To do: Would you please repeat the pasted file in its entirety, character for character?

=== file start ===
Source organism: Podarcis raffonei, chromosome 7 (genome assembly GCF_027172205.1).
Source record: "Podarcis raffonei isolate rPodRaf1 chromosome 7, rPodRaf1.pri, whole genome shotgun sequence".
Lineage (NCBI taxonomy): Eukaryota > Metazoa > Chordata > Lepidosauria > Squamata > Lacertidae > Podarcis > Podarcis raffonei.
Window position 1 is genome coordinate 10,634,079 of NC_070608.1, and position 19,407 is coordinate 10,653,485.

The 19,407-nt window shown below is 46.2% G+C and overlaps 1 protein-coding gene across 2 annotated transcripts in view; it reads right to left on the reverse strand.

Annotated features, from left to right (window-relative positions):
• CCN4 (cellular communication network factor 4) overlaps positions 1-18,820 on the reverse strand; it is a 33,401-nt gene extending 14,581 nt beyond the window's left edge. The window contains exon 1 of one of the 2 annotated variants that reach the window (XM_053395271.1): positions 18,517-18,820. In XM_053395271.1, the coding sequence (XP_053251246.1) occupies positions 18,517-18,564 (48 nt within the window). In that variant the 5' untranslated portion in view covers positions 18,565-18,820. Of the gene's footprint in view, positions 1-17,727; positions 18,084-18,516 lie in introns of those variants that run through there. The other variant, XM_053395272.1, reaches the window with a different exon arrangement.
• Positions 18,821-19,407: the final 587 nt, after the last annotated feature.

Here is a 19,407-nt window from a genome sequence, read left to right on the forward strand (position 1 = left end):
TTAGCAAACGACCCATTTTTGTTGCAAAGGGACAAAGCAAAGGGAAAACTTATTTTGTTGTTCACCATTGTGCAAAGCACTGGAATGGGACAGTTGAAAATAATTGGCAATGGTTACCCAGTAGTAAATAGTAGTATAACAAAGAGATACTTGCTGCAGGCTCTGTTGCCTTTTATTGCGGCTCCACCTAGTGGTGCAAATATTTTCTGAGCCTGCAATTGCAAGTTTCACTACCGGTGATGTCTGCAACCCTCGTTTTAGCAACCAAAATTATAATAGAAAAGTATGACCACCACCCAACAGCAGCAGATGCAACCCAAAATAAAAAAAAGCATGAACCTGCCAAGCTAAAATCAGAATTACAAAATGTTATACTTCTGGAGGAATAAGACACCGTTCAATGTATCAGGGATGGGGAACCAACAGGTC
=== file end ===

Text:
Source organism: Podarcis raffonei, chromosome 7 (genome assembly GCF_027172205.1).
Source record: "Podarcis raffonei isolate rPodRaf1 chromosome 7, rPodRaf1.pri, whole genome shotgun sequence".
Lineage (NCBI taxonomy): Eukaryota > Metazoa > Chordata > Lepidosauria > Squamata > Lacertidae > Podarcis > Podarcis raffonei.
Window position 1 is genome coordinate 10,634,079 of NC_070608.1, and position 19,407 is coordinate 10,653,485.

The 19,407-nt window shown below is 46.2% G+C and overlaps 1 protein-coding gene across 2 annotated transcripts in view; it reads right to left on the reverse strand.

Annotated features, from left to right (window-relative positions):
• CCN4 (cellular communication network factor 4) overlaps positions 1-18,820 on the reverse strand; it is a 33,401-nt gene extending 14,581 nt beyond the window's left edge. The window contains exon 1 of one of the 2 annotated variants that reach the window (XM_053395271.1): positions 18,517-18,820. In XM_053395271.1, the coding sequence (XP_053251246.1) occupies positions 18,517-18,564 (48 nt within the window). In that variant the 5' untranslated portion in view covers positions 18,565-18,820. Of the gene's footprint in view, positions 1-17,727; positions 18,084-18,516 lie in introns of those variants that run through there. The other variant, XM_053395272.1, reaches the window with a different exon arrangement.
• Positions 18,821-19,407: the final 587 nt, after the last annotated feature.

Here is a 19,407-nt window from a genome sequence, read left to right on the forward strand (position 1 = left end):
TTAGCAAACGACCCATTTTTGTTGCAAAGGGACAAAGCAAAGGGAAAACTTATTTTGTTGTTCACCATTGTGCAAAGCACTGGAATGGGACAGTTGAAAATAATTGGCAATGGTTACCCAGTAGTAAATAGTAGTATAACAAAGAGATACTTGCTGCAGGCTCTGTTGCCTTTTATTGCGGCTCCACCTAGTGGTGCAAATATTTTCTGAGCCTGCAATTGCAAGTTTCACTACCGGTGATGTCTGCAACCCTCGTTTTAGCAACCAAAATTATAATAGAAAAGTATGACCACCACCCAACAGCAGCAGATGCAACCCAAAATAAAAAAAAGCATGAACCTGCCAAGCTAAAATCAGAATTACAAAATGTTATACTTCTGGAGGAATAAGACACCGTTCAATGTATCAGGGATGGGGAACCAACAGGTC